Thank you to all who care to read this, and especially to those who are praying.
About 38,000 people have evacuated. That’s a lot for Redding, a city of 92,000 residents. But I guess if you count the outskirts, we probably number well over 120,000 or so. Still, at least a quarter of us are displaced.
Most of us here are okay, but so sad for those who are not. Oh, for the family who lost their 4 year old and 5 year old in the fire along with the children’s great grandmother (age 70). According to the Sacramento Bee, those precious kids were being raised by their great grandparents. Can you imagine how the great grandfather must feel? His name is Ed Bledsoe, and I hope we all pray for him fervently.
Last night the Carr fire, named after Carr Powerhouse Road where the fire began, burned another 15,000 acres, only a 6% increase given the 100 square mile spread that officials have had to stake out as a war zone.
Given that the fire defied what was initially called “lines of containment,” officials are being strict about their use of the word contained. Their concern is that the fire may yet again spread by sending sparks ahead again or jumping over the river again or coming through the drainage again or doing something bizarre again. If you watch footage you will see that this wildfire is an autonomous, recalcitrant, apocalyptic behemoth. Unless the fire authorities have secured, defensible space on both sides of the fire line, officials no longer consider it “contained.”
To give you an abbreviated history, the fire started out in French Gulf covering 1000 acres that were soon 24% contained, but then they said 10% contained, and when the fire jumped over the line of we-thought-it-was-contained, and tripled in size, it resulted in only 3% containment. After that, they got it up to 5% containment for a couple of days.
After a town meeting I attended yesterday, one of the firefighters showed me a map of where the real 5% containment is located. It is a 5 mile stretch at least several miles northwest of the city of Redding, not by anyone’s home.
At the town meeting I learned directly from officials that as of yesterday, this fire was five times bigger than the past 5 biggest fires in our area combined. As of now, it must be over six or seven times larger than anything ever seen up here before.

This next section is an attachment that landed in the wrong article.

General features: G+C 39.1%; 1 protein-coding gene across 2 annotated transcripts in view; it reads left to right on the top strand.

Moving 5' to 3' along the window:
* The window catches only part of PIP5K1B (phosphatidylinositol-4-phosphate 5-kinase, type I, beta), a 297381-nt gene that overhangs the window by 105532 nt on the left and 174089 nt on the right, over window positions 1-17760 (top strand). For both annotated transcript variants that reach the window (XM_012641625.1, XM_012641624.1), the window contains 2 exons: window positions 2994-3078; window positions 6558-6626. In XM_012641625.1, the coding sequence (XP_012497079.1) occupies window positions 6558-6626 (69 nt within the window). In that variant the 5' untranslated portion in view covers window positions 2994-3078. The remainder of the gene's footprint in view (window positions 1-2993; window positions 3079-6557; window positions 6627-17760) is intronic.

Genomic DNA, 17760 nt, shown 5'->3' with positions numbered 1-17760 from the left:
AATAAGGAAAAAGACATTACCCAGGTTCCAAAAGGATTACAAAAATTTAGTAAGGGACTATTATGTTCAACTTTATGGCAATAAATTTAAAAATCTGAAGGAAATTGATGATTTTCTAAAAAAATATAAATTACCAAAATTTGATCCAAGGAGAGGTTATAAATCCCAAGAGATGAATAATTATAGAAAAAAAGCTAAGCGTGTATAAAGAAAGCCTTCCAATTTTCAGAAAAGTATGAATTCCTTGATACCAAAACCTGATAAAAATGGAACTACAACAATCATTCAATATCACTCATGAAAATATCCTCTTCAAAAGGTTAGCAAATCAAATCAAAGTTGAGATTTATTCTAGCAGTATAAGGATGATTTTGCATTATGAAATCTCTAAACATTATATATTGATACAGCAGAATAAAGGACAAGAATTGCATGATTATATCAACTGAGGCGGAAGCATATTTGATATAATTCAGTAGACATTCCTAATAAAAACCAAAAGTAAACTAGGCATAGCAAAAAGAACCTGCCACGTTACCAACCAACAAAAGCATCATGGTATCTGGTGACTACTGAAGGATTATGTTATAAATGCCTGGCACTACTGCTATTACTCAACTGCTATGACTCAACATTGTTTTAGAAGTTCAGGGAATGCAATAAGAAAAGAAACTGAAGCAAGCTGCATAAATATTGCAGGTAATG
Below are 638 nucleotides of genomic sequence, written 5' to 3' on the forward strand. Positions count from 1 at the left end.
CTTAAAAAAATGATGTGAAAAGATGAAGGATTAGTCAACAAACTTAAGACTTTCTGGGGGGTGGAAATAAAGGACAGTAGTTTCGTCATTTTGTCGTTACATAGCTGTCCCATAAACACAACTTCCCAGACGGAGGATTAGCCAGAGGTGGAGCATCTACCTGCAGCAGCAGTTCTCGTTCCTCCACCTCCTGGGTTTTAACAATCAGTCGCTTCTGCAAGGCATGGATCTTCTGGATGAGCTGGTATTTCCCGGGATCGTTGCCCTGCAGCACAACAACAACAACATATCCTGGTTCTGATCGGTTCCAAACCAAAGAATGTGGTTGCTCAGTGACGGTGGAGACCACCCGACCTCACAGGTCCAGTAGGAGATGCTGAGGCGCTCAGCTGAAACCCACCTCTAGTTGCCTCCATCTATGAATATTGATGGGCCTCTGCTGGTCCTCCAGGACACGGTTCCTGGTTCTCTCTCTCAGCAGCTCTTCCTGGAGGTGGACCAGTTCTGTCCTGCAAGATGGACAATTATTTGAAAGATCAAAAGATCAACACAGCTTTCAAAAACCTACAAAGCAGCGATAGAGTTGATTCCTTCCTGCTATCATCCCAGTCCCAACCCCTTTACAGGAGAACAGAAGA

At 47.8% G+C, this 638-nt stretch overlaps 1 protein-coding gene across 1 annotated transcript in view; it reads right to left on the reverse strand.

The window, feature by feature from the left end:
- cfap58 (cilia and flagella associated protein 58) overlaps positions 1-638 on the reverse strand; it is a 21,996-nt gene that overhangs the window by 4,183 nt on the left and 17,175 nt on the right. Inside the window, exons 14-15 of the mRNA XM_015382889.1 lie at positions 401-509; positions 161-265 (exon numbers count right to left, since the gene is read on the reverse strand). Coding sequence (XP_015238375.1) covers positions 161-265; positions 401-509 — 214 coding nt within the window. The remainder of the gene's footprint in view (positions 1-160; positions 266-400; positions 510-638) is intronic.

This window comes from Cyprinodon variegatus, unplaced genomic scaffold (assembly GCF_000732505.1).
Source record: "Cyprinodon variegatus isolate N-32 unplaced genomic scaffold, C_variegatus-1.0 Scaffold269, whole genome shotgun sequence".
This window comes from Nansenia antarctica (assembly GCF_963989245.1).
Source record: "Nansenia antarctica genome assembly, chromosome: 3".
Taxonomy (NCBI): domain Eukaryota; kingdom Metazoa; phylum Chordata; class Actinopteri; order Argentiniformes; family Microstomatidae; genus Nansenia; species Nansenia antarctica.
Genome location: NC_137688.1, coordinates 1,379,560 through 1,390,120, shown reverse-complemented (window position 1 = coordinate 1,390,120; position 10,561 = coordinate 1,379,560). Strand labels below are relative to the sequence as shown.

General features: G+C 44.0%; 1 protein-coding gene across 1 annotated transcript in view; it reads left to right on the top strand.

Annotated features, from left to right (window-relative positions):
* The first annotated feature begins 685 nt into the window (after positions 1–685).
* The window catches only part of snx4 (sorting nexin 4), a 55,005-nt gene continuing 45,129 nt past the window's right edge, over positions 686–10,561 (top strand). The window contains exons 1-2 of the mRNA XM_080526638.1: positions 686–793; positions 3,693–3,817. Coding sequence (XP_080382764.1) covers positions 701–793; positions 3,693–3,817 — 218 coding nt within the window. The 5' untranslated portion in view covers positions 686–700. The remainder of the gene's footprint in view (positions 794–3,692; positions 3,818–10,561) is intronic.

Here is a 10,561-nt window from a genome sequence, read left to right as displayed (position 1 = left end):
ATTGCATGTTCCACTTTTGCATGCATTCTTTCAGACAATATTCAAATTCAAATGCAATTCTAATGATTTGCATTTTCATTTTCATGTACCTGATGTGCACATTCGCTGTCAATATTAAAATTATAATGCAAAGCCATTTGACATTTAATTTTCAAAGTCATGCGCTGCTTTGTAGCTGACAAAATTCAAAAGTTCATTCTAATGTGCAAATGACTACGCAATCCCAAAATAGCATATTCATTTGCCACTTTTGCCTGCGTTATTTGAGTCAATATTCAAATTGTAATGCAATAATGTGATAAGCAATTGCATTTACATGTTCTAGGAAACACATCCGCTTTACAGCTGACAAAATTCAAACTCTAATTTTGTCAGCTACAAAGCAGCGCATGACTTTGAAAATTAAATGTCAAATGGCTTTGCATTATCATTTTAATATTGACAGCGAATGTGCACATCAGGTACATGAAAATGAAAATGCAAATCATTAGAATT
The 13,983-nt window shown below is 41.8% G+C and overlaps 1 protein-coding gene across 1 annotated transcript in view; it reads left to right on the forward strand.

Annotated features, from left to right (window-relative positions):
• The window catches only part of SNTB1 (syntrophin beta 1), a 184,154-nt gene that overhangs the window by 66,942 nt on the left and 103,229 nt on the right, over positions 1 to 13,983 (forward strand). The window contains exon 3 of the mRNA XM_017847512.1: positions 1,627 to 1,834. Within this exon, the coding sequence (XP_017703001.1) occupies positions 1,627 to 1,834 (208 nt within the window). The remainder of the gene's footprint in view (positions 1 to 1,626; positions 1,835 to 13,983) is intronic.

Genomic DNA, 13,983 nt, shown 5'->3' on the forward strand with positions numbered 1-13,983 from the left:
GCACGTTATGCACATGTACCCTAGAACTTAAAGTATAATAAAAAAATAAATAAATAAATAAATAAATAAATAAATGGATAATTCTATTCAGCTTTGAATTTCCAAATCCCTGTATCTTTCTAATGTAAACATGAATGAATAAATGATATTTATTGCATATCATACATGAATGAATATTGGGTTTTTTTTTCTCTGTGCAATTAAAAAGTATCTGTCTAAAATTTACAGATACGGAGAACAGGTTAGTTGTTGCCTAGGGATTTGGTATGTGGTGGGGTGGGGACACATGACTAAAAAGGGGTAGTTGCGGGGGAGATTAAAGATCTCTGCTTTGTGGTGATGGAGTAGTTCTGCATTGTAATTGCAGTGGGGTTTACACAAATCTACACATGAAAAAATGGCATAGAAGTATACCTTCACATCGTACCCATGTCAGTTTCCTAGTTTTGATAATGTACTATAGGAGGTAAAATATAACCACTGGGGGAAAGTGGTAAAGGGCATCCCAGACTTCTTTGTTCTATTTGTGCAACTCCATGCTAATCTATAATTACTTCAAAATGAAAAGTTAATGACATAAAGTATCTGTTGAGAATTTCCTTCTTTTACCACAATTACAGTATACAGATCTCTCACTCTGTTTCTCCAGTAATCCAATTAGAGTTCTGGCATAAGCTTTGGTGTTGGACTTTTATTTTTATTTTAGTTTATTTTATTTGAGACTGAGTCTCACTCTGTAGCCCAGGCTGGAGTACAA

The good news is the fire has not made progress nearer to Redding. The temperature was only 100 degrees today as opposed to the 109 degree forecast (because the smoke provides a shield against the sun), and the army of 3500 firefighters including 360 firetrucks/aircrafts/bulldozers
were able to make some moralizing progress. The fire burned into some grasslands which gave the fighters space to switch from playing defense to playing offense.
In fact, I just got word that it is 17% contained.
Still there are miles and miles and miles of a monstrous conflagration that is still increasing in size (now 95,000+ acres–it’s over twice the geographical size of Redding), still producing a fire vortex, and still jeering overall at the very heroic firefighters who must be beyond exhausted.
Lord, please for the firefighters, for them to sleep, recuperate, and be blessed with remarkable stamina. Please bless their families with Your peace and grant them extra grace as a reward.
Another prayer request: With 38,000 announced evacuees comes unconscionable, scrappy crime in the form of looting. The looting got so bad that the government brought in 150(?) military police to guard people’s belongings. It is a felony to steal from those who can’t be home to guard their own property due to this regional calamity.
Last thing: Air quality. Some Reddingtons are traveling to escape the unhealthy air. I am constantly checking the air quality, and right now, as I type, it looks like roughly 60% of California has bad air, a consequence of having 17 concurrent major fires that I wish would be regarded by us California residents as wake-up calls to remind us of our desperate need for God.
To me, the unity between all the workers, both on site and off, is itself a lovely glimpse of accessible evidence that we are all created in God’s image.